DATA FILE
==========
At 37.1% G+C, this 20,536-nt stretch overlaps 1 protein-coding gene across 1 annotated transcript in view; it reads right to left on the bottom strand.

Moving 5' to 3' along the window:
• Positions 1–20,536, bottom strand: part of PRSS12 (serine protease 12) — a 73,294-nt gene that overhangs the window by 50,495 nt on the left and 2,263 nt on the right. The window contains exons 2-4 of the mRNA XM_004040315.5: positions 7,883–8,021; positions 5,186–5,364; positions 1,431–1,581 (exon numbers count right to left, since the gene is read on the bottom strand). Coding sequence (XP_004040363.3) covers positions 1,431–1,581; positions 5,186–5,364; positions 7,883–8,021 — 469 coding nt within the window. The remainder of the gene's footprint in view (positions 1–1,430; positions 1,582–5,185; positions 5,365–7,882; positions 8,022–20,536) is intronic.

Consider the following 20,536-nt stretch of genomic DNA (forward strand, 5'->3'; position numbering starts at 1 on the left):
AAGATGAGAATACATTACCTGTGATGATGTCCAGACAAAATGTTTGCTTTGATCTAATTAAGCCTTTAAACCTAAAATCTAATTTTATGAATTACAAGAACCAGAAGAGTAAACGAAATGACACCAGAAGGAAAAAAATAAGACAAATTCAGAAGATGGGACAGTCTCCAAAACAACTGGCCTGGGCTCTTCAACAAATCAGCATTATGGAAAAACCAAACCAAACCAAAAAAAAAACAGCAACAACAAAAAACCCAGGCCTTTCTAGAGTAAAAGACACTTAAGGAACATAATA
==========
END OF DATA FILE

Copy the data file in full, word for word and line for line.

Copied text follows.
At 37.1% G+C, this 20,536-nt stretch overlaps 1 protein-coding gene across 1 annotated transcript in view; it reads right to left on the bottom strand.

Moving 5' to 3' along the window:
• Positions 1–20,536, bottom strand: part of PRSS12 (serine protease 12) — a 73,294-nt gene that overhangs the window by 50,495 nt on the left and 2,263 nt on the right. The window contains exons 2-4 of the mRNA XM_004040315.5: positions 7,883–8,021; positions 5,186–5,364; positions 1,431–1,581 (exon numbers count right to left, since the gene is read on the bottom strand). Coding sequence (XP_004040363.3) covers positions 1,431–1,581; positions 5,186–5,364; positions 7,883–8,021 — 469 coding nt within the window. The remainder of the gene's footprint in view (positions 1–1,430; positions 1,582–5,185; positions 5,365–7,882; positions 8,022–20,536) is intronic.

Consider the following 20,536-nt stretch of genomic DNA (forward strand, 5'->3'; position numbering starts at 1 on the left):
AAGATGAGAATACATTACCTGTGATGATGTCCAGACAAAATGTTTGCTTTGATCTAATTAAGCCTTTAAACCTAAAATCTAATTTTATGAATTACAAGAACCAGAAGAGTAAACGAAATGACACCAGAAGGAAAAAAATAAGACAAATTCAGAAGATGGGACAGTCTCCAAAACAACTGGCCTGGGCTCTTCAACAAATCAGCATTATGGAAAAACCAAACCAAACCAAAAAAAAAACAGCAACAACAAAAAACCCAGGCCTTTCTAGAGTAAAAGACACTTAAGGAACATAATA